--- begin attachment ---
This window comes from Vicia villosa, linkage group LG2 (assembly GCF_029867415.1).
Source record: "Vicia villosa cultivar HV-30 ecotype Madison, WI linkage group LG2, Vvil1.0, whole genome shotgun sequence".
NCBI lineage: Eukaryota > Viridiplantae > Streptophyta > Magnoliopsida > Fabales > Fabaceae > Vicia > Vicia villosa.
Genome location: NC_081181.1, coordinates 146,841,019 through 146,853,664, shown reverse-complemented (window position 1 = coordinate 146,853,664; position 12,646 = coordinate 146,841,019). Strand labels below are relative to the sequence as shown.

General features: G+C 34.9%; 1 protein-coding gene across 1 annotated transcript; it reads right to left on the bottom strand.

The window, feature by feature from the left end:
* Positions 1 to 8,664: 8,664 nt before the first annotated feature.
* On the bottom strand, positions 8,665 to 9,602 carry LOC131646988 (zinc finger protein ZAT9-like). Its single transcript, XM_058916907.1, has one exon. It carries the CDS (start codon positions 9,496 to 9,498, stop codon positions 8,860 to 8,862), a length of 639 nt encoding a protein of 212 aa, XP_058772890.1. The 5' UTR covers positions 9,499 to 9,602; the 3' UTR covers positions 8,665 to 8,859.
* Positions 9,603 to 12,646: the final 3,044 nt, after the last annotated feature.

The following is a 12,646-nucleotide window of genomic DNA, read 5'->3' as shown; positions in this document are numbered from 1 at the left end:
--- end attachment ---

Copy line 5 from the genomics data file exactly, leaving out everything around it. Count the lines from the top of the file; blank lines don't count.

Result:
General features: G+C 34.9%; 1 protein-coding gene across 1 annotated transcript; it reads right to left on the bottom strand.